Friday 27 April 2012

A story of witch bottles from Colliers, Newfoundland.

Molly (née Murphy) Quinn was raised in Philadelphia, but her family comes from Colliers and Conception Harbour, and she has spent her summers in Newfoundland since she was a girl. Quinn’s grandmother, Alice McGrath Murphy, died in 2007 at the age of 92. During those Newfoundland summers, Grandmother Murphy told Quinn more than a few tales.

“My childhood was filled with stories of fairies, ‘Bloody Bones,’ and more stories than I can remember,” says Quinn.

I had posted a query online asking if anyone had any stories about “witch bottles” and it made Quinn remember one of her grandmother’s stories. It was the only story she remembered hearing about a witch bottle.

“My grandmother's mother was the midwife of the community,” she says. “Many tragedies occurred in childbirth and most were attributed to bad luck, the wrath of God, and some to a witch or bad person.”

If you thought your bad luck was due to a witch’s influence, you could make a witch bottle to break the curse.

“I know you were supposed to put things in them to remove curses,” she says.

Folklorist Barbara Rieti wrote about the tradition in her 2008 book “Making Witches: Newfoundland Traditions of Spells and Counterspells.”

“He did his pee in a bottle, corked it and stuck a big stocking darning needle down into and left it in the store,” is how one of Rieti’s informants described such a bottle. Generally, a witch bottle is made by filling it with symbolic items like pins or fabric hearts, and in some cases, with urine. By trapping these things in a bottle, the victim is meant to redirect suffering back on the witch responsible.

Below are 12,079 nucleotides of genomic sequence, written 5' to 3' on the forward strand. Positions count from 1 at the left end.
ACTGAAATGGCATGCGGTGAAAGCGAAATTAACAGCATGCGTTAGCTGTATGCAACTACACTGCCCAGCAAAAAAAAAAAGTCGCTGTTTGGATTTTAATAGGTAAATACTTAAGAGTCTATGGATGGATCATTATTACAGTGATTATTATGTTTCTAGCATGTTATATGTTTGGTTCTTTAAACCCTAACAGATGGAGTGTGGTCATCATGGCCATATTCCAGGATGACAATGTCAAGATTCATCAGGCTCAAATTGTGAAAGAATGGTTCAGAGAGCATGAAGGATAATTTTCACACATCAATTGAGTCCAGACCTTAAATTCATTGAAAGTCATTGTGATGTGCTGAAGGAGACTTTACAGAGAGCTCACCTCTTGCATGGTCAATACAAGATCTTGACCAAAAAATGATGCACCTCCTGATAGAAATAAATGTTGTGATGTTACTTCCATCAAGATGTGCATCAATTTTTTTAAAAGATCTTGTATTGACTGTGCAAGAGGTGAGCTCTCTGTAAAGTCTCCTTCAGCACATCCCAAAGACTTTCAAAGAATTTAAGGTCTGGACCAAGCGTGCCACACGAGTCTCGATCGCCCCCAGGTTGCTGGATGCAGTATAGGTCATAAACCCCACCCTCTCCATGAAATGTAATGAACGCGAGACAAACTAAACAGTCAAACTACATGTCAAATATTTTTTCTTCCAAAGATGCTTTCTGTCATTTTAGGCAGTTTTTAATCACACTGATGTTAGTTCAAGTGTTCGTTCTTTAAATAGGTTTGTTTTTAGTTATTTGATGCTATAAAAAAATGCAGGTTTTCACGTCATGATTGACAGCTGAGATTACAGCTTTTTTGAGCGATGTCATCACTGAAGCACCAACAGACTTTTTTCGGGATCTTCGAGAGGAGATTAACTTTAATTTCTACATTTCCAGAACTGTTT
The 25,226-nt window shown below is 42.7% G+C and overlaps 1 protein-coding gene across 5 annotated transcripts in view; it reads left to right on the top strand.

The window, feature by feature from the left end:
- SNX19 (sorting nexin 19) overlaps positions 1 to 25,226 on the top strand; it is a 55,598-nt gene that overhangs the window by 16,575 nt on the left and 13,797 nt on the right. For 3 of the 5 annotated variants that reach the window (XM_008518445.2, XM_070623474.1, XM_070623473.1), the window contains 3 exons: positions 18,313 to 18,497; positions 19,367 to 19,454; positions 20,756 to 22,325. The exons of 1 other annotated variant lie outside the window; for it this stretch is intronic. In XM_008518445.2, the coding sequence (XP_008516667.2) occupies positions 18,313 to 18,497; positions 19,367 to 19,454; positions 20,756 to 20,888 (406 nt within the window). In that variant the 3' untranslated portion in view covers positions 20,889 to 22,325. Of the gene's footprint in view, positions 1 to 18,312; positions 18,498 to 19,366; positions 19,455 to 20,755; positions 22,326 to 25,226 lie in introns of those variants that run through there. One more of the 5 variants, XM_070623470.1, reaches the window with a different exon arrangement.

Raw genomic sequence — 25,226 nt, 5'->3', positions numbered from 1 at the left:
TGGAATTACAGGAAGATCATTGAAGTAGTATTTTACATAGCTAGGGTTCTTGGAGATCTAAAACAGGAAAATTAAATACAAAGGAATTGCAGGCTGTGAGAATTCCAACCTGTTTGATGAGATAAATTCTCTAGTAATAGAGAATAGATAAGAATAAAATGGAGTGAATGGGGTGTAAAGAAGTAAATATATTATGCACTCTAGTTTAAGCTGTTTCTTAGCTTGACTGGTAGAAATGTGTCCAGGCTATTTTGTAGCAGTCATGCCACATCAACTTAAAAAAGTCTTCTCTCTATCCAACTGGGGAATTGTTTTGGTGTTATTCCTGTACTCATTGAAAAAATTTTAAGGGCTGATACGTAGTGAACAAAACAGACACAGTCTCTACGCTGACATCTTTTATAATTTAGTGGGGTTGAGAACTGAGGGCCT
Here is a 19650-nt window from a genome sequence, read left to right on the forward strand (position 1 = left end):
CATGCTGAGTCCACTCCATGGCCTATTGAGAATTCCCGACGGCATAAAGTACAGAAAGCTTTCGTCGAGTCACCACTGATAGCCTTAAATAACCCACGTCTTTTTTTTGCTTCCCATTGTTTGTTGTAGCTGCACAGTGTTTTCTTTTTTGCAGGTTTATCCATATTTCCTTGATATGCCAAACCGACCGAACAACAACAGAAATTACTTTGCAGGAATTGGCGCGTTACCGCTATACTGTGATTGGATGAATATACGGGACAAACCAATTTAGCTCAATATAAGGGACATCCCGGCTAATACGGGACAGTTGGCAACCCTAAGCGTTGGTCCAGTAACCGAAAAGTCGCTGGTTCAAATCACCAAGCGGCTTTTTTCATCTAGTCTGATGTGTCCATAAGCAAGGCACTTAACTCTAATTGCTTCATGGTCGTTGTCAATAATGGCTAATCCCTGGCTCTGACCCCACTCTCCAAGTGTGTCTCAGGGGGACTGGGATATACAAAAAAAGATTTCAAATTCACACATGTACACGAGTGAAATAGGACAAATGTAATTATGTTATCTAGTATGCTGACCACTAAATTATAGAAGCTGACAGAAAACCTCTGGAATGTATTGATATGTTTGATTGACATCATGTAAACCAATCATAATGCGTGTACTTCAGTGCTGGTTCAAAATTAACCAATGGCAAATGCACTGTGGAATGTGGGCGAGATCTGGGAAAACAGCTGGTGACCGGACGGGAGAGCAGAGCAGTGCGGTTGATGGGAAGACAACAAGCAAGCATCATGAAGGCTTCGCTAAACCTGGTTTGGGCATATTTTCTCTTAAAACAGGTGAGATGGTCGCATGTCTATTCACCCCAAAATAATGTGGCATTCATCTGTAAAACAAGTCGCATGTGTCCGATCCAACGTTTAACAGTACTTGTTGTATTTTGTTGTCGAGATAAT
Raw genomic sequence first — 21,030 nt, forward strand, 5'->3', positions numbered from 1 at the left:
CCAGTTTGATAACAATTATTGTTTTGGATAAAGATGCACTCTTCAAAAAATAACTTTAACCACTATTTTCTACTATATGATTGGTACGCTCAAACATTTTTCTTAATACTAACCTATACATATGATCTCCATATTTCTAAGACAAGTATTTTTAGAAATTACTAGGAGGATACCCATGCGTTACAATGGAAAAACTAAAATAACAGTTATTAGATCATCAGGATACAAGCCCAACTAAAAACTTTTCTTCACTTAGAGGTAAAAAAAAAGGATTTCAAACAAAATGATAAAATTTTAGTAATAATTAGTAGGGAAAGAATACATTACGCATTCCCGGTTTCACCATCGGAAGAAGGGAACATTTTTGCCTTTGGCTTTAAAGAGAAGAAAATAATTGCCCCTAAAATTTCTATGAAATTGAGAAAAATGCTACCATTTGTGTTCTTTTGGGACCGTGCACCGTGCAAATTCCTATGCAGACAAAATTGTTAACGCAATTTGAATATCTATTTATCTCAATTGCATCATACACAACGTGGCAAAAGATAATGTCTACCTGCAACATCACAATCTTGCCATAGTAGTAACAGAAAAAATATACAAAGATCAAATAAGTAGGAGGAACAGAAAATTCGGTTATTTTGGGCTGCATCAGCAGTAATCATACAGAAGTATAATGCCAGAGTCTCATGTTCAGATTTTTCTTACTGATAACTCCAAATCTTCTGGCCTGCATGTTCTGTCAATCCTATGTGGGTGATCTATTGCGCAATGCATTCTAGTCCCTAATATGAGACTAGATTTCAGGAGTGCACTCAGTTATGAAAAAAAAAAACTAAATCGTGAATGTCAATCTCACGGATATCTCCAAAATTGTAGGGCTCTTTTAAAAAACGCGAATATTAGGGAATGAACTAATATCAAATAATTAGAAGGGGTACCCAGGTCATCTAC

Quinn’s story involves a woman who had experimented with witch bottles, but who was unable to rid herself of whatever curse had attached itself to her and her family.

“Years ago, a young woman lost her husband rather tragically,” Quinn relates. “She was always dressed in black and, having lost all faith in God, was said to have dabbled with witch bottles, believing her husband was taken from her wrongly.”

Afterwards, the woman was never the same.

“She could always be seen near the large boulder in front of the cemetery, dressed in black and forever weeping for her lost love,” describes Quinn. “One evening a young married couple was driving across cemetery hill in their sleigh. The woman was at the rock weeping.”

“As the sleigh passed she leapt in, touching the young groom with her hand,” Quinn says. “Her icy touch immediately killed the young man. Because of her actions she was cursed to mourn forever at the cemetery, always seeking her husband's return."

“I get shivers just thinking of it now,” says Quinn, “especially because I visit that cemetery each summer to visit relatives’ graves.”

Witch bottles in that part of Conception Bay may have a long history. Archaeological work in the nearby community of Cupids has uncovered remnants of Bellarmine bottles - a type of pottery jug with a distinctive human face design on the neck of the bottle. In the 17th century they were sometimes employed as witch bottles.

While we may never know if the Cupids Bellarmine bottles were used as witch bottles, a similar bottle from the same time period was recovered from an archaeological site in Greenwich, England. Upon opening up the bottle, it was found to contain urine, 12 iron nails, eight brass pins, quantities of hair, a piece of leather pierced by a bent nail, fingernail clippings, and what could be navel fluff.

If you have heard of a witch bottle story from your community, send me an email at

No comments: